5 Things You Need To Do To Prepare For A Media Interview

5 Things You Need To Do To Prepare For A Media Interview
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If you’ve created a great app, built some nifty hardware or been involved in a great project, it’s possible the media will find out and come knocking on your door looking for an interview. I conduct dozens of interviews each year and have spoken with some really interesting people and others who had a great product but couldn’t convey their story. Looking back, there are some easy things you can do to be ready for your moment in the spotlight.

#1 – Have a story

Stories are important. For example, when I interviewed the creator of a new health-care system, the really interesting part was what drove him to the development. His idea started when he was faced with having to find someone to help him care for a loved one.

While great ideas can arrive spontaneously, they are usually the result of some stimulus. Document that event and create a narrative around it.

#2 – The special sauce

Having been in the media caper for well over a decade I’m going to let you into a secret – there is little chance that your idea or product is unique. It’s likely you will have competitors.

Be ready to answer questions about what makes you special. Think about KFC. All they sell is fried chicken. You can make fried chicken at home. But KFC has their “11 herbs and spices”. The Big Mac is just anther burger but it has “special sauce”

Take some time to identify your “special sauce”. And don’t fall back on tired ideas like better service. But if your better service is founded on a new or better way to handle customer queries or deliver services faster then be prepared to explain it.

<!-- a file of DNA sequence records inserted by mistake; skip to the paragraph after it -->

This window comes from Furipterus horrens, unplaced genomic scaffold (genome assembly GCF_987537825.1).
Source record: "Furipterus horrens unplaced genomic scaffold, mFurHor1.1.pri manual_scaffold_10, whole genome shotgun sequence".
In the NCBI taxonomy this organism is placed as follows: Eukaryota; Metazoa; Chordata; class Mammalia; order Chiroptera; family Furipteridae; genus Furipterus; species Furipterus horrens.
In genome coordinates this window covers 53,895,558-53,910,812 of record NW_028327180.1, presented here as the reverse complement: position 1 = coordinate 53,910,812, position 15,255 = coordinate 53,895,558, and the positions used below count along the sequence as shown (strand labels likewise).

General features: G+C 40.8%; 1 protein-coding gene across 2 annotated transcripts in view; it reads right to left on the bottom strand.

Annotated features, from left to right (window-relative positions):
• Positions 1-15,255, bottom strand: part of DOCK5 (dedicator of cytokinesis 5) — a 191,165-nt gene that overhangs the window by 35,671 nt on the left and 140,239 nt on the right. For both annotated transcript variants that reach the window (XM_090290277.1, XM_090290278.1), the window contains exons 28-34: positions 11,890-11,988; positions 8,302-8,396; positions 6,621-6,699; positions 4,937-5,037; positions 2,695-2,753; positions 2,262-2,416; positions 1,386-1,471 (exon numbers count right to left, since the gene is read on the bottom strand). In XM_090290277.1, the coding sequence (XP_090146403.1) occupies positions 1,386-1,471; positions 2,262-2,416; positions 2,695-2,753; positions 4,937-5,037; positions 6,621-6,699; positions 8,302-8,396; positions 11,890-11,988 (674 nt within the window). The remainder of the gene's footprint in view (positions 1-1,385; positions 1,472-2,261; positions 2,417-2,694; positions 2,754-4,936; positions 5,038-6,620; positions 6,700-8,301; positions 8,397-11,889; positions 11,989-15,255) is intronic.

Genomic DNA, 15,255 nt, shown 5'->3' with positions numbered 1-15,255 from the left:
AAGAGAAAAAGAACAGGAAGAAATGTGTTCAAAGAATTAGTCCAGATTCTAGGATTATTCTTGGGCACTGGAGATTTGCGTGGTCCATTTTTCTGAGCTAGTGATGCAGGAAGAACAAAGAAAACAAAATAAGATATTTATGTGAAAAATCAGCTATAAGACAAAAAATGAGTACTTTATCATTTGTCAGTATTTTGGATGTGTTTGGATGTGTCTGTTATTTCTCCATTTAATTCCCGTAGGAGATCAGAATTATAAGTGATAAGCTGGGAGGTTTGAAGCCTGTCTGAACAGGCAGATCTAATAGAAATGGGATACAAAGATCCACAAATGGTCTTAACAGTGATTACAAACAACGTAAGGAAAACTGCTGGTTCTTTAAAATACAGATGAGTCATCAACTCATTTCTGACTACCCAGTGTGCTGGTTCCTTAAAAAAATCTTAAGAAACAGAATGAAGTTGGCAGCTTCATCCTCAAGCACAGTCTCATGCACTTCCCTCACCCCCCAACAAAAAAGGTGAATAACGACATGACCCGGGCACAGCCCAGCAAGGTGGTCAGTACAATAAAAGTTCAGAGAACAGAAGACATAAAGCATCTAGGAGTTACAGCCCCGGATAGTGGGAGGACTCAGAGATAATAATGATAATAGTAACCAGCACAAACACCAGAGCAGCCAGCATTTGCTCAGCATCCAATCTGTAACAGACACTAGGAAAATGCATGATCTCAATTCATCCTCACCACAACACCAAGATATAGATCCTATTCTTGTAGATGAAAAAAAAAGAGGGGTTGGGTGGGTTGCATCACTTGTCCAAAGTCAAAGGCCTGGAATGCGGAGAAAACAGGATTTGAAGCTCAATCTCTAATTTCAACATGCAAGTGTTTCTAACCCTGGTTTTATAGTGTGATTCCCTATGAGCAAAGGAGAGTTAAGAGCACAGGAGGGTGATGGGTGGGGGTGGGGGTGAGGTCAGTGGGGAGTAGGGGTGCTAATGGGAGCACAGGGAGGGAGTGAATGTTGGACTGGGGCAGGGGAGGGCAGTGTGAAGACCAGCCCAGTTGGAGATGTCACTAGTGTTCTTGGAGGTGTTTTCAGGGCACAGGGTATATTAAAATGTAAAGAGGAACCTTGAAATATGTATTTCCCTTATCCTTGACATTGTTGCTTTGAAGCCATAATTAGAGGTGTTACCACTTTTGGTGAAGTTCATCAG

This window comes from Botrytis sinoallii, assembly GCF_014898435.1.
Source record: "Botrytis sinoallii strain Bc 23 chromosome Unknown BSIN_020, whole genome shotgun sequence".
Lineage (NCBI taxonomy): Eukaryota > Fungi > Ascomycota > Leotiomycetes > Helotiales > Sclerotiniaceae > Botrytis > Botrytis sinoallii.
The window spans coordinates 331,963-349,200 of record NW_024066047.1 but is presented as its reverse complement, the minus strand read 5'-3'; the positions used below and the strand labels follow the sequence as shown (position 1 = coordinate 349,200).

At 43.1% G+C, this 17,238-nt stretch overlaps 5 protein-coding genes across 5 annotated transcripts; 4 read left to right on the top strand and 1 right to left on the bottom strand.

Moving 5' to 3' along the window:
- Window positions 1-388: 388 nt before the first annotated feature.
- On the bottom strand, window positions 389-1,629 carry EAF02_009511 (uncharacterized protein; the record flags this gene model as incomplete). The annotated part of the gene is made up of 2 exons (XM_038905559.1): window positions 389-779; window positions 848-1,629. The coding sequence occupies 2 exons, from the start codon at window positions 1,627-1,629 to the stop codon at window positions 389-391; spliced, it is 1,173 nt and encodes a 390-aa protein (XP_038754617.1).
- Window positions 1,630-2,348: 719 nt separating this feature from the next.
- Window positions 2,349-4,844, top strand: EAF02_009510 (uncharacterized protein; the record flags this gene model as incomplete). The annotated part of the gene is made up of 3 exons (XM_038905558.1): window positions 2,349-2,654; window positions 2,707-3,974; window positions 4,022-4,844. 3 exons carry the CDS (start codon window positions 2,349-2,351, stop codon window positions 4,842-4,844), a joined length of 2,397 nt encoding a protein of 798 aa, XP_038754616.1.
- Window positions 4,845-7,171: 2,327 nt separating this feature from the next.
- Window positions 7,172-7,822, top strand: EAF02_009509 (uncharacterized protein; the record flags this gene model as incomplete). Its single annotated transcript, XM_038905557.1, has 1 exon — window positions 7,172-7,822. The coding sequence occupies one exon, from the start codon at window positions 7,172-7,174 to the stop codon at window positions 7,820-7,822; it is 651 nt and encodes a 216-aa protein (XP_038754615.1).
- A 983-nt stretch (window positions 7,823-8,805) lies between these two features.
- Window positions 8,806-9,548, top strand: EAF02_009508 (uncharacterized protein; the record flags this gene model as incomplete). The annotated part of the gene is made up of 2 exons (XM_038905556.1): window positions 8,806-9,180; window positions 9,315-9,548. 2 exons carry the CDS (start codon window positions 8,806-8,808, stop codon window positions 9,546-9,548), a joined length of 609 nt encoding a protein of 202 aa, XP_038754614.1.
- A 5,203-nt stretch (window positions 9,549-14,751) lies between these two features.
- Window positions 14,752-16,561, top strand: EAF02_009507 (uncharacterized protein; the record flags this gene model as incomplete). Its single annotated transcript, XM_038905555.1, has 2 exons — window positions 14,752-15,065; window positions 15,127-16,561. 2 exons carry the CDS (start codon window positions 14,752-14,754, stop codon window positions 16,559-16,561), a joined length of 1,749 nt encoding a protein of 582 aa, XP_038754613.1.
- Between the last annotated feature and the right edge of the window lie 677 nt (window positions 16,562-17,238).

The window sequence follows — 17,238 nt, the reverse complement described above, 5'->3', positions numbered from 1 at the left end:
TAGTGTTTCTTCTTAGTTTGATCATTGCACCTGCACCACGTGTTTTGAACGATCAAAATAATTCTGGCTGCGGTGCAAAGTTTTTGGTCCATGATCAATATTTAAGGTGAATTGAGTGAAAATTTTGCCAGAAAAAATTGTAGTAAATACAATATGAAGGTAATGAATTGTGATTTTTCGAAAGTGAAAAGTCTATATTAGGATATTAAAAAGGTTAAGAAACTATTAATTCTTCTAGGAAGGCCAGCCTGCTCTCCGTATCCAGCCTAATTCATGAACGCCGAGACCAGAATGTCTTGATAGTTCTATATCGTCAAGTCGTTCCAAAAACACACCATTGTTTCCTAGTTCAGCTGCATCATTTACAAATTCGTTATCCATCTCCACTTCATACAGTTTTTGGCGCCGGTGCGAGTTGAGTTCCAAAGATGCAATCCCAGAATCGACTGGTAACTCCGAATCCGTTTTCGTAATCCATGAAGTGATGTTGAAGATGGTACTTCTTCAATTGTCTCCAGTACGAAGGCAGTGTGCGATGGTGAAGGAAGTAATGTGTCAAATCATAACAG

#3 – Experiences

You might not be able to name specific customers but stories about how you helped a customer solve a difficult problem are great for illustrating what you bring to the table

Be prepared to work in some real world examples when you asked questions. For example, when you are talking about your product, avoid talking in software or hardware terms. Humanise the application or service so the journalist can get some idea of what it feels like to be your customer.

#4 – Anticipate hard questions

If you’ve been in business for a while and suffered some sort of incident, be prepared to talk about it.

You need a narrative that talks about what happened, how it impacted customers, what you did to fix the situation and what the ongoing impact has been. If you’ve got it right, this can turn into a positive story.

Saying “No comment” is like a red rag to a bull to an experienced journalist.

#5 – Have a media kit ready

A kit that is easily downloadable is a must these days. It should contain

  • product shots or screen grabs in high resolution and low resolution for print and online respectively
  • headshots of interview subjects (high and low res again)
  • dot point list of company facts such as founder names, company origin story, office locations, employee numbers
  • up to date contact details for official spokespeople

If you get a chance to practice with a friend you should take that opportunity. If the budget allows, perhaps even get a professional to do some specific media training with you.